S.Y. Thompson’s new book Under Devil’s Snare — another reason to be ensnared by excellent writing

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Under Devil’s Snare 

 Without doubt, a good writer captivates readers. An excellent writer can deftly move between comfort zones — deftly taking readers to new, unexpected places, holding their attention, moving them into the world within the novel, veritably creating a space that they become, not just involved in, but a part of. S.Y. Thompson is just that sort of writer. I picked up Under Devil’s Snare and as a fan of Fractured Futures, Destination Alara. Admittedly, I somewhat expected a similar speculative fiction novel from her others which involved space/time travel. Honestly, I hoped for that, since I’m crazy for science fiction oriented speculative fiction. However, Under Devil’s Snare is assuredly a more of mystery novel, and an outstanding one at that. S.Y. Thompson reminded me, blissfully, that good mystery focal novels create that urge, no, a need, to sit still and read until the very end in one fell swoop – afraid that if you put the book down, something might happen without you! I read Under Devil’s Snare, cover to cover pausing only to actually to go to the market. It really is that good – and, it still is speculative fiction – just rather atypical.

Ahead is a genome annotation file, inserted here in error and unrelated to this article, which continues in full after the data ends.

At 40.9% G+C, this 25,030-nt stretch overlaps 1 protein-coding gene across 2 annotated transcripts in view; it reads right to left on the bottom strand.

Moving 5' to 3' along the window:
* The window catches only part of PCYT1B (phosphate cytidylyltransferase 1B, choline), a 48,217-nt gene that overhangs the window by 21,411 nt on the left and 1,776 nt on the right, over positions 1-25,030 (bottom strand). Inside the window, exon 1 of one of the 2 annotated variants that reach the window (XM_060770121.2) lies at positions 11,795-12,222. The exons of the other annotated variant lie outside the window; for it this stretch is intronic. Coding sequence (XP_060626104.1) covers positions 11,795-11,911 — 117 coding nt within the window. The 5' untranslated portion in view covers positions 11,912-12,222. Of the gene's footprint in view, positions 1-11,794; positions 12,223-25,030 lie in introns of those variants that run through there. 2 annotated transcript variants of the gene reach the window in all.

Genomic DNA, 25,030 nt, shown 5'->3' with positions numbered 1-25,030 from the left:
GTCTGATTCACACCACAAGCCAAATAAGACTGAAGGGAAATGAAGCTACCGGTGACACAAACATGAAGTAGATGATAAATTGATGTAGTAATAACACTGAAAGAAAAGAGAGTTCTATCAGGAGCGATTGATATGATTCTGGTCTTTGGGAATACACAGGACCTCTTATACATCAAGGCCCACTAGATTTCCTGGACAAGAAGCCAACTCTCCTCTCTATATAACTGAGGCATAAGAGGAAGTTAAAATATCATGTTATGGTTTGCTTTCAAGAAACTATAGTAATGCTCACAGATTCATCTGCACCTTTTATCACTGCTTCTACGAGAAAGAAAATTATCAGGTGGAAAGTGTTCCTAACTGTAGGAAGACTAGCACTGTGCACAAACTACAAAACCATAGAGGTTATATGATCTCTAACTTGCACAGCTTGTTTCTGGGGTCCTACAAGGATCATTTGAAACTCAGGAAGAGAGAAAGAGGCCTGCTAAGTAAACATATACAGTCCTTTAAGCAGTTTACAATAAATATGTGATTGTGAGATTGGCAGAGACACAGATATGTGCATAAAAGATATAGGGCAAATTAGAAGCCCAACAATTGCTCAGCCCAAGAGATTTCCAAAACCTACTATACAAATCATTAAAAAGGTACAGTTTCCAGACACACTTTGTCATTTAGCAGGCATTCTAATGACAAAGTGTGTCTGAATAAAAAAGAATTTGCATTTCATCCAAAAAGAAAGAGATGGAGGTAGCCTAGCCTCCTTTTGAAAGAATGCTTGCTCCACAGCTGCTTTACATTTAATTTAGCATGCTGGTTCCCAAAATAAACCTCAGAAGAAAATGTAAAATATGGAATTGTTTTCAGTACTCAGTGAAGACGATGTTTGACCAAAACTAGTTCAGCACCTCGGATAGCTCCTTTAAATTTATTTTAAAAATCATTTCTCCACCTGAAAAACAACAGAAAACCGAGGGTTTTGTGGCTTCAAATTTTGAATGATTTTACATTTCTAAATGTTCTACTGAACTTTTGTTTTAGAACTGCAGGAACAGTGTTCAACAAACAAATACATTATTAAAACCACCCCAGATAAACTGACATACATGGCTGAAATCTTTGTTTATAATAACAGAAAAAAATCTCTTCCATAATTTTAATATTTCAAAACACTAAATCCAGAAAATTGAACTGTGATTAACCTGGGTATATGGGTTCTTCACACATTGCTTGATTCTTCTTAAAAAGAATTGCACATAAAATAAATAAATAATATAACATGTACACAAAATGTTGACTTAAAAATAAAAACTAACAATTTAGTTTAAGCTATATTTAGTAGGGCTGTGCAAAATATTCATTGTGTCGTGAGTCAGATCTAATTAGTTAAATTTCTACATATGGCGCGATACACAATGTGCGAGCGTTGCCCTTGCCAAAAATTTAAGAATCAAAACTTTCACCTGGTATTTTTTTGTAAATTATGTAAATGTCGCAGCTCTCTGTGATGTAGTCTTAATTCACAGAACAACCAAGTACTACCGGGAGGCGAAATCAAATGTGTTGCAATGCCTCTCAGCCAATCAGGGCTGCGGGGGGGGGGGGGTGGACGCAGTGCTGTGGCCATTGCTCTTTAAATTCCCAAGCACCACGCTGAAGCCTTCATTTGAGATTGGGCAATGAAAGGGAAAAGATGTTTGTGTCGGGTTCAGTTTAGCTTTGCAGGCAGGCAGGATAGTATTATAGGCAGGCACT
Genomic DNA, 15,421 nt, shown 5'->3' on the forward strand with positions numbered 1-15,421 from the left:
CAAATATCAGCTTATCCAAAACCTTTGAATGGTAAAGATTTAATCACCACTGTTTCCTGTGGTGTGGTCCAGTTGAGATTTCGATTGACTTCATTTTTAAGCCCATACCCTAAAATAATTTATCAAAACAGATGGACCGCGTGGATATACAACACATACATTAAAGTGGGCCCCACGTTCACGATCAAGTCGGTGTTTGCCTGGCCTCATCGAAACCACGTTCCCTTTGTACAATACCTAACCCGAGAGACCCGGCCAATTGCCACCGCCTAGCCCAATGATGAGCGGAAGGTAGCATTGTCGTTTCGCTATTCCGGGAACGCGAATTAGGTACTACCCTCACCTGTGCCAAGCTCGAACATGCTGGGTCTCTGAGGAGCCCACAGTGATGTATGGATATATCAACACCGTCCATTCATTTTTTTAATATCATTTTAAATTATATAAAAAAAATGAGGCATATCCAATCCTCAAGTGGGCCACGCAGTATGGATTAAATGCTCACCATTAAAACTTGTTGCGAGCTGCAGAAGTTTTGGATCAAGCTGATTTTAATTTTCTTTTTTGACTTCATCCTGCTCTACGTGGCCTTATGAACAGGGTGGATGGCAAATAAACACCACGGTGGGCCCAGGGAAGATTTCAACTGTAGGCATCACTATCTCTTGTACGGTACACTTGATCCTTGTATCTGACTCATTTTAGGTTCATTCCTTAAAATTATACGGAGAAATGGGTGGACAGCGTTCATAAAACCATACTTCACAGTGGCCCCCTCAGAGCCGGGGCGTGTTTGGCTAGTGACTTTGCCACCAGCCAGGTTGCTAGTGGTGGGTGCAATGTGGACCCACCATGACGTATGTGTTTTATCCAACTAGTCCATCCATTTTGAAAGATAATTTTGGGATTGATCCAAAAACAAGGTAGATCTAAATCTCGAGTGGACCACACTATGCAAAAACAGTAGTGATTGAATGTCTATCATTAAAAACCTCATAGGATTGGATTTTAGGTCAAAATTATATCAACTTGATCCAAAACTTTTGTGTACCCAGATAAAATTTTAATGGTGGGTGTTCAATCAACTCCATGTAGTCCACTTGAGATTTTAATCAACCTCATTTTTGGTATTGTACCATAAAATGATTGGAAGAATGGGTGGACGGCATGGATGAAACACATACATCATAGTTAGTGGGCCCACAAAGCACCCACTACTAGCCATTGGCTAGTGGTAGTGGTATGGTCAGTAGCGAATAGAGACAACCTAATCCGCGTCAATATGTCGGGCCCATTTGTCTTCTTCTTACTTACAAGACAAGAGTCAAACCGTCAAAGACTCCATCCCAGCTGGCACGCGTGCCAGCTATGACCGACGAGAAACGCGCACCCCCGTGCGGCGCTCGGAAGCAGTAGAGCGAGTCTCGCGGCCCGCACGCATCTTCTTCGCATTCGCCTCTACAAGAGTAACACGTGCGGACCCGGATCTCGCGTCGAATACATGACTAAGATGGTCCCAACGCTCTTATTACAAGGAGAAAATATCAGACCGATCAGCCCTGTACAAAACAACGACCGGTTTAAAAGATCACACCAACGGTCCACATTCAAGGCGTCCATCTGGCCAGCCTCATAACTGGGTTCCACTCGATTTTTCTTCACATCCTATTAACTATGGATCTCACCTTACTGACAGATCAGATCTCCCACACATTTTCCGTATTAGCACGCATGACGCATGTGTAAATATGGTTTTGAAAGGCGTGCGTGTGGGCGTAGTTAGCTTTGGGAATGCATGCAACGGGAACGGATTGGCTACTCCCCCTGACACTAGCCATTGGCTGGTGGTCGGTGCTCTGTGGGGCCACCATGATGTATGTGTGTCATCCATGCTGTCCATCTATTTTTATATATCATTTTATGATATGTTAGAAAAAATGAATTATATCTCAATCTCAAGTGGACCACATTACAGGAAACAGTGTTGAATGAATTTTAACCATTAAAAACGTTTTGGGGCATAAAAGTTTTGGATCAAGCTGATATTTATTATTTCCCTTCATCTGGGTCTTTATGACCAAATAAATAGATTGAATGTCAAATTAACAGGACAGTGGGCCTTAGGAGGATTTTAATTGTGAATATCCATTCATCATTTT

So, why did the novel ensnare me? First of all, the story as a whole – a police oriented plot, with a series of murders that is neither a routine procedural or mundane. The relationship between Patricia (a U.S. Park Police Detective) and Samantha (the local sheriff), is sexy, complex, and multi-layered. Lesbian fiction that creates loving relationships that are neither overly simplistic nor merely sexually focal, to this reader, is rather a rarity. The interplay between each of the major characters have a depth and dimensionality that is intricate, layered, and genuine. Thompson’s character development, particularly her usage of dialogue with which readers can identify and hear as authentic, I find inevitably outstanding – every one of her books has that distinction. For this read, that is a necessity, I need to experience voices of the characters as if they are present beside me. Once again, Thompson successfully achieves this.   Furthermore, Thompson’s attention to detail within setting in this book is rich, sensual, and visceral. The reader can clearly envision the community of Panthera, the scenery, the people as unique beings. As a very visual person, being able to “see” where I am inside the novel’s world is an imperative. Thompson always does this well for me – again.